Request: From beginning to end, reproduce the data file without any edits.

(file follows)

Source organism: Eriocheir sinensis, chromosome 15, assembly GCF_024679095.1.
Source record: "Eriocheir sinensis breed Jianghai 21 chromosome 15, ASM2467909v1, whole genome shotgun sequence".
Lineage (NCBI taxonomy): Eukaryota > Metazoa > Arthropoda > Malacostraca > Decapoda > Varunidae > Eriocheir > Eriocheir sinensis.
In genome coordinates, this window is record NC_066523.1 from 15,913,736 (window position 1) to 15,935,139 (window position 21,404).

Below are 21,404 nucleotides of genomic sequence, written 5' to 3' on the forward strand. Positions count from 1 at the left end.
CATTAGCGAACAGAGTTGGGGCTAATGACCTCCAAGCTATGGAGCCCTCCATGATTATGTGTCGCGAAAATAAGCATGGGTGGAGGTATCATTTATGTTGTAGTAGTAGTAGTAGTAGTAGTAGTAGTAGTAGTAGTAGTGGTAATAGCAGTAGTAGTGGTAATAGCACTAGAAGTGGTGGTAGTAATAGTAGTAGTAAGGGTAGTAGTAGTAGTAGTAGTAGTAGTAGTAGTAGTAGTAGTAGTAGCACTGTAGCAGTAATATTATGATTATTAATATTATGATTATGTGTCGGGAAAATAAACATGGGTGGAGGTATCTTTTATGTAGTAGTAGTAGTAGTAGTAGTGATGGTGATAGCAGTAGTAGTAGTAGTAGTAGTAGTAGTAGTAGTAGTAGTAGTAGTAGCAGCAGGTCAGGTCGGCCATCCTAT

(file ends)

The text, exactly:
Source organism: Eriocheir sinensis, chromosome 15, assembly GCF_024679095.1.
Source record: "Eriocheir sinensis breed Jianghai 21 chromosome 15, ASM2467909v1, whole genome shotgun sequence".
Lineage (NCBI taxonomy): Eukaryota > Metazoa > Arthropoda > Malacostraca > Decapoda > Varunidae > Eriocheir > Eriocheir sinensis.
In genome coordinates, this window is record NC_066523.1 from 15,913,736 (window position 1) to 15,935,139 (window position 21,404).

Below are 21,404 nucleotides of genomic sequence, written 5' to 3' on the forward strand. Positions count from 1 at the left end.
CATTAGCGAACAGAGTTGGGGCTAATGACCTCCAAGCTATGGAGCCCTCCATGATTATGTGTCGCGAAAATAAGCATGGGTGGAGGTATCATTTATGTTGTAGTAGTAGTAGTAGTAGTAGTAGTAGTAGTAGTAGTAGTGGTAATAGCAGTAGTAGTGGTAATAGCACTAGAAGTGGTGGTAGTAATAGTAGTAGTAAGGGTAGTAGTAGTAGTAGTAGTAGTAGTAGTAGTAGTAGTAGTAGTAGCACTGTAGCAGTAATATTATGATTATTAATATTATGATTATGTGTCGGGAAAATAAACATGGGTGGAGGTATCTTTTATGTAGTAGTAGTAGTAGTAGTAGTGATGGTGATAGCAGTAGTAGTAGTAGTAGTAGTAGTAGTAGTAGTAGTAGTAGTAGTAGCAGCAGGTCAGGTCGGCCATCCTAT